Luka Magnotta’s mental disorder to blame for...
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Sep 29, 2014  |  Vote 0    0

Luka Magnotta’s mental disorder to blame for killing, lawyer says

Quebec Superior Court Justice Guy Cournoyer advised the jurors their task will be to determine Luka Rocco Magnotta's state of mind when he committed the slaying

OurWindsor.Ca

MONTREAL - Luka Rocca Magnotta has admitted to all five of the charges he’s facing in the infamous murder and dismemberment of a 31-year-old computer engineering student.

Then he pleaded not guilty on the formal indictments.

That means, as his lawyer Luc Leclair told court here this morning, that the defence will be seeking a not criminally responsible verdict — an unsound mind which rendered him incapable of forming intent or understanding the consequences of his actions.

For the jury, it means watching the gruesome videotape that court heard captured the indignities perpetrated on Jun Lin, a recording allegedly made by Magnotta himself on May 25, 2012, and posted on the web within hours — one day before the defendant flew to Paris.

“You heard about the so-called murder video,” prosecutor Louis Bouthillier told the jury in his opening address. “Most of you have not seen the so-called murdered video. You will get to see it here in court. You are judges now.”

Within that short time frame between the Lin’s murder and Magnotta’s departure for Europe, the defendant is said to have dissected the victim’s body and then mailed some of the parts — legs and feet — to various addresses across Canada, including the Conservative party offices in Ottawa and two Vancouver area schools.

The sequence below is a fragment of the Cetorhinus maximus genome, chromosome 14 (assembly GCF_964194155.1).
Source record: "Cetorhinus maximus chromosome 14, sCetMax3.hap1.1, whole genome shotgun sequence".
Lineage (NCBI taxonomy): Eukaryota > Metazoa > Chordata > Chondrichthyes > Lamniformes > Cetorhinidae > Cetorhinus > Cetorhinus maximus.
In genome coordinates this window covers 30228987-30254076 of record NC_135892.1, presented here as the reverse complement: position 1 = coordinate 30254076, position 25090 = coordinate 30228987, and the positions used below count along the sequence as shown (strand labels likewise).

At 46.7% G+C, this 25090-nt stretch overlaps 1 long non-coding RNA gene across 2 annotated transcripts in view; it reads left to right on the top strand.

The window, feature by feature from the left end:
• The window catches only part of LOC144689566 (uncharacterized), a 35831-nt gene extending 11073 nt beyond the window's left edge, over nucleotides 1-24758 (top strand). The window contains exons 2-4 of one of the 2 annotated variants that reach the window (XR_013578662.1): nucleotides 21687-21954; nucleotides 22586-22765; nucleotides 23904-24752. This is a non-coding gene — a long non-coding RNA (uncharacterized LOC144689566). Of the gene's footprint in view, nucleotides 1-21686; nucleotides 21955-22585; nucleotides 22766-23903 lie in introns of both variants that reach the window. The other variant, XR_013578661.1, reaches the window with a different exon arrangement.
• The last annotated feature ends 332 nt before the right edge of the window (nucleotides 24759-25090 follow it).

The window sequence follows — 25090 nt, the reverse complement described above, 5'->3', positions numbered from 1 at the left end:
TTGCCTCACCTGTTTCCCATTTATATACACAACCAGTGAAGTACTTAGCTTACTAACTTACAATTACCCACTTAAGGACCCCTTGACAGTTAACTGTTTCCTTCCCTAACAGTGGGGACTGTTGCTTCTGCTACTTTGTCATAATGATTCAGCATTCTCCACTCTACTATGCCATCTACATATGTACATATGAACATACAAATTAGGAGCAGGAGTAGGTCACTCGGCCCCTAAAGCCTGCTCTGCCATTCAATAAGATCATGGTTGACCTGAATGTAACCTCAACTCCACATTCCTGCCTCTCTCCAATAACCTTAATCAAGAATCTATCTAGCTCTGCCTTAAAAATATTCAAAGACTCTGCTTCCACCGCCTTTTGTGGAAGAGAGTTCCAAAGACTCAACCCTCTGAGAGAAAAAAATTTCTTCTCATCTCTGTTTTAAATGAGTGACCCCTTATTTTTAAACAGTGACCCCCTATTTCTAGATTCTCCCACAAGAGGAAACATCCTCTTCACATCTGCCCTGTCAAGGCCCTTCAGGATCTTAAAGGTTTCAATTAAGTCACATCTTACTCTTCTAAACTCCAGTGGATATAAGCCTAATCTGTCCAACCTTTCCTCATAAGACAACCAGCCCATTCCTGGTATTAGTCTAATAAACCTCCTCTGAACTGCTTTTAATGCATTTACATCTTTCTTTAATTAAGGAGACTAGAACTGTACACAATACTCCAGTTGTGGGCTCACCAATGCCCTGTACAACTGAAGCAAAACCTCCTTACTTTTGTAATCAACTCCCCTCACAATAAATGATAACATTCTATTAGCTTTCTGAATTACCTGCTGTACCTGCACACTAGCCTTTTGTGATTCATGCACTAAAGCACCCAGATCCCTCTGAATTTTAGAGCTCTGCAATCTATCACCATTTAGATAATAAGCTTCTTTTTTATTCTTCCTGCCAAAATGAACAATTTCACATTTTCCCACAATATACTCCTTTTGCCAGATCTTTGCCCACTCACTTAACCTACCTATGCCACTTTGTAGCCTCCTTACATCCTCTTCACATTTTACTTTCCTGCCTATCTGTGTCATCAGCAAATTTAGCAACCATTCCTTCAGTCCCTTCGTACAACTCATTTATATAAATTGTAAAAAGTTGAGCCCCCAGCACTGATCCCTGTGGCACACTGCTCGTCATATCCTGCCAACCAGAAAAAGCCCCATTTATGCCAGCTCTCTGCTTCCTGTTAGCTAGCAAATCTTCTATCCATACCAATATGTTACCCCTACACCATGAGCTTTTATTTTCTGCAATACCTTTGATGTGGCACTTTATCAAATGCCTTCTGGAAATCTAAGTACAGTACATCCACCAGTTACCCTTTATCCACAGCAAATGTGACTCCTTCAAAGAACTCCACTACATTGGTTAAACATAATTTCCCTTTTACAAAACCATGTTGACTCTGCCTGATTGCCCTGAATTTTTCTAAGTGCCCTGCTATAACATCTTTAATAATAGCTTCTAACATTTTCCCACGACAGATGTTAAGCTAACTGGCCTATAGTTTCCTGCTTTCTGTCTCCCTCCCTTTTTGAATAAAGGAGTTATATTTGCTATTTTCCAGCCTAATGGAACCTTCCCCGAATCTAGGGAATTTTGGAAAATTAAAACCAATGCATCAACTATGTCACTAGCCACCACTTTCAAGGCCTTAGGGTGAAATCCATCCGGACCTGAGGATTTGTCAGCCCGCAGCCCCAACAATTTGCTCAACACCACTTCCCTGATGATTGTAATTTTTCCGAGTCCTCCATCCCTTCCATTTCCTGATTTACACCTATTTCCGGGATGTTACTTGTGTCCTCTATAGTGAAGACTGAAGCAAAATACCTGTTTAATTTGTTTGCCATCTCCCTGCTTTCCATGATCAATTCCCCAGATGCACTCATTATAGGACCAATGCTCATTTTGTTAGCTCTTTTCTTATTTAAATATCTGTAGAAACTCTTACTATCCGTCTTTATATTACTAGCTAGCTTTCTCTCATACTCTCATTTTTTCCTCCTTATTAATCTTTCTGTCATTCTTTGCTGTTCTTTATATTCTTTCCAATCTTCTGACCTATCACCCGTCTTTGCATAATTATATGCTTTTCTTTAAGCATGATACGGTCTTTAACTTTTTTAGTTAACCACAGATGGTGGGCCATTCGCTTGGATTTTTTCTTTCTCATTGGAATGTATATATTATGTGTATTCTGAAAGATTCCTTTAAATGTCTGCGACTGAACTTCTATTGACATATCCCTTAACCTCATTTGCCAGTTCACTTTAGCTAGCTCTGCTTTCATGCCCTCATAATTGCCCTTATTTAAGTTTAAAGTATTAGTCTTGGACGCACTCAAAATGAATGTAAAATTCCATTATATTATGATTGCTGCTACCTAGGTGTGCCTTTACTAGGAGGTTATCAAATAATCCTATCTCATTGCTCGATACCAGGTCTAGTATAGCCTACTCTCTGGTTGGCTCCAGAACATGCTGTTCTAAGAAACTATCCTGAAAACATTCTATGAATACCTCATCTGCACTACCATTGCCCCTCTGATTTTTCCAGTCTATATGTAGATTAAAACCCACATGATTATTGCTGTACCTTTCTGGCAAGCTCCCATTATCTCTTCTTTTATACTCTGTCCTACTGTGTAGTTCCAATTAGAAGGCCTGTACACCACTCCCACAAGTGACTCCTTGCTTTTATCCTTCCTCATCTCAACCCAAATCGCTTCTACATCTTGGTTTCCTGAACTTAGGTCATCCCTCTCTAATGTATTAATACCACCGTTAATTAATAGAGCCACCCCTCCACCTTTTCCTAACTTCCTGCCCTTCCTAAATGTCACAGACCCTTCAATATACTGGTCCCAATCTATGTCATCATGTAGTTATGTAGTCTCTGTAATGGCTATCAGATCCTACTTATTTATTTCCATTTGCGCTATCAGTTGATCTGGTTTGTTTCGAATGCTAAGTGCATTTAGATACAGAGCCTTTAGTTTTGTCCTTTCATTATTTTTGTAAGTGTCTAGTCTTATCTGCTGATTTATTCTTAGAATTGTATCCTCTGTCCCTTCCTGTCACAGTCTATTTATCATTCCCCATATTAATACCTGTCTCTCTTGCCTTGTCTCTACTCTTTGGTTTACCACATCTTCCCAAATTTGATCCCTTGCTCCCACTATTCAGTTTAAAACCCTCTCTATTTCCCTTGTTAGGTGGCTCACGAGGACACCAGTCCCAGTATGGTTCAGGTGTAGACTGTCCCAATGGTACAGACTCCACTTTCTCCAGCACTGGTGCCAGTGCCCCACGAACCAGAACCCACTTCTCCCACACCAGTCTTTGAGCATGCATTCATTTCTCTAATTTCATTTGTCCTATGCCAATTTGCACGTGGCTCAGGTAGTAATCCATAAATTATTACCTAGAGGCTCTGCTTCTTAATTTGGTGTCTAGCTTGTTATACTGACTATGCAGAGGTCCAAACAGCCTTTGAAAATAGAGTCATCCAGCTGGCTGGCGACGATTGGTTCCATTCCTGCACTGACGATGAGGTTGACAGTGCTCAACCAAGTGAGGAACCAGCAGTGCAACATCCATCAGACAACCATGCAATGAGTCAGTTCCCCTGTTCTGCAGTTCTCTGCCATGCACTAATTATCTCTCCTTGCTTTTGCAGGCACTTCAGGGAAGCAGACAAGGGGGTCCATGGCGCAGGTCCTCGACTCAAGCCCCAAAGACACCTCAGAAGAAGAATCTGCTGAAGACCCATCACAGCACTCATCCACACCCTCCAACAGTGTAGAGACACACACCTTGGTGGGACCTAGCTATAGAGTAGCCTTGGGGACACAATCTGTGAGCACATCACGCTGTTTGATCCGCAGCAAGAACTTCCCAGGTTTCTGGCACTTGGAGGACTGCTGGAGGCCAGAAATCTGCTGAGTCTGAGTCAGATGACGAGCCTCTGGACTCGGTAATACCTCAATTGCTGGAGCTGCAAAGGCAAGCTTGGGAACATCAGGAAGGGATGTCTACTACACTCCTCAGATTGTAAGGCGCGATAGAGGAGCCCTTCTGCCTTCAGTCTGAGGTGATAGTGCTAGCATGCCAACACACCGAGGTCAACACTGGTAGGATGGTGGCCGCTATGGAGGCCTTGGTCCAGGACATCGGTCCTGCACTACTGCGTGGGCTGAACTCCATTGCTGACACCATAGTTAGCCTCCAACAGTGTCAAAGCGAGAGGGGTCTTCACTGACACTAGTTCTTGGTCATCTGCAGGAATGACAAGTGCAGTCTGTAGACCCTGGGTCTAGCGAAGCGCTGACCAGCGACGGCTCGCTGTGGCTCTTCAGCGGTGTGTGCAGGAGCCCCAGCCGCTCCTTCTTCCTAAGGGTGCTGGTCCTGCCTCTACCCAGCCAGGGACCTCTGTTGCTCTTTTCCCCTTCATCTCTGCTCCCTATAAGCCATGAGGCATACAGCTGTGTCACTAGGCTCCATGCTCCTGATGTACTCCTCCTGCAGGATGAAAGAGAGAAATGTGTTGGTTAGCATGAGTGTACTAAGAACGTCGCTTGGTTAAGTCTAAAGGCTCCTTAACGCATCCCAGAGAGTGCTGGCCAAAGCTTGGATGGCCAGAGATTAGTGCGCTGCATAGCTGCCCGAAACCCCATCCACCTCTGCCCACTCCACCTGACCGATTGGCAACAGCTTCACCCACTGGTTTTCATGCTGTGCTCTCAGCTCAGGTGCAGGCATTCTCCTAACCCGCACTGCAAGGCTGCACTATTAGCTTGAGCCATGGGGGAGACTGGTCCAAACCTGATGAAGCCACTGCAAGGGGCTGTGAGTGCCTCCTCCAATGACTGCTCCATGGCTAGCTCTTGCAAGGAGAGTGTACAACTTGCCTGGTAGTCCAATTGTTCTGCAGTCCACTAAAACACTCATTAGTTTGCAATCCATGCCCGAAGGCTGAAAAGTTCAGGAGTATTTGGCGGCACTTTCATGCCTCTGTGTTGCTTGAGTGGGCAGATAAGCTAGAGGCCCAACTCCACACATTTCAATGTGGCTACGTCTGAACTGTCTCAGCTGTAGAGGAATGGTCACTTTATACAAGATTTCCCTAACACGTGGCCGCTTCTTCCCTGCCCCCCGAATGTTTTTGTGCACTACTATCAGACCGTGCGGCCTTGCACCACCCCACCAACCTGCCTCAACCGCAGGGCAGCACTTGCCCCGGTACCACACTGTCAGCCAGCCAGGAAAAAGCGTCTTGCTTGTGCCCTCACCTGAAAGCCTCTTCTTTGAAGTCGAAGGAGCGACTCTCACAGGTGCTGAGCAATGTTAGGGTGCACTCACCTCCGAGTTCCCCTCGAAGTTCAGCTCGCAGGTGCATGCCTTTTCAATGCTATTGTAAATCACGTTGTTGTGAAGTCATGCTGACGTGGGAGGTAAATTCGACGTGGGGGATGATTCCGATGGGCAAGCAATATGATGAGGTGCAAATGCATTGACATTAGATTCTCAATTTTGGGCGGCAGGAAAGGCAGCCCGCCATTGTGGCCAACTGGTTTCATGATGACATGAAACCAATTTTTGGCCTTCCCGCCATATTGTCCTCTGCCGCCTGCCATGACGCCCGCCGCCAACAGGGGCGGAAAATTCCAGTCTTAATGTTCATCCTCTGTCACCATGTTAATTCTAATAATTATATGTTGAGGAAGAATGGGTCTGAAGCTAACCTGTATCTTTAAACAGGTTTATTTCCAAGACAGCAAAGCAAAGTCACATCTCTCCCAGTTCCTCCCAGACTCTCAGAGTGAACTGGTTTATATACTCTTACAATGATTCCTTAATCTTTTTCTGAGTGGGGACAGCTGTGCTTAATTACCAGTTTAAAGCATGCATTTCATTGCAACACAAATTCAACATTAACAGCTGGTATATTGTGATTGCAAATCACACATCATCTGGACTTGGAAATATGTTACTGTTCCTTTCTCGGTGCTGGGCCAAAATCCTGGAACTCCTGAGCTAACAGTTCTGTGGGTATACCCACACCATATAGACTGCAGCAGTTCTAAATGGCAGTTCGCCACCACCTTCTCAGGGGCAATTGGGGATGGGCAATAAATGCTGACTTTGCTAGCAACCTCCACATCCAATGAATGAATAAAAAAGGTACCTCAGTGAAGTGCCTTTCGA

Lin’s torso was discovered on May 29, stuffed into garbage bags and a suitcase — the zipper left partially open, a red substance oozing out — deposited in an alley behind Magnotta’s Montreal apartment.

“You will hear evidence that it had been there a few days,” Bouthillier told court.

Lin’s head was found in a city park.

The charges against Magnotta are first-degree murder; committing an indignity to a body; publishing obscene material; criminally harassing Prime Minister Stephen Harper and other members of Parliament; and mailing obscene and indecent material.

Magnotta was impassive as Crown prosecutor Louis Bouthillier outlined his case and told jurors he expects to show them the crimes committed were planned and deliberate.

Bouthillier said the testimony of a journalist from England will indicate the murder had been in the works for six months.

He said the reporter and his media organization received an email in December 2011 that will show Magnotta was intending to kill a human and film the event.

“This email makes it clear that Mr. Magnotta was planning to kill a human being and was going to make a movie,” Bouthillier said.

For the first time, it was also confirmed that another individual appears in the beginning of the video — a male tied and bound, lying on Magnotta’s bed. Those images account for 53 seconds of the video’s contents; the “indignities” inflicted on Lin 10 minutes. The 53 seconds, court was told, were videotaped a week before Lin’s murder.

“Another man, bonded, lying naked on the bed in Mr. Magnotta’s apartment,” said Bouthillier.

Just like Lin. But surviving his encounter with the accused.

The first witness at the trial, which is expected to last between six and eight weeks, is Caroline Simoneau, a crime-scene technician.

The trial is expected to last between six and eight weeks.

Lin's father, Diran Lin, was in the courtroom on Monday along with a lawyer and translator.

- With files from The Canadian Press

Toronto Star

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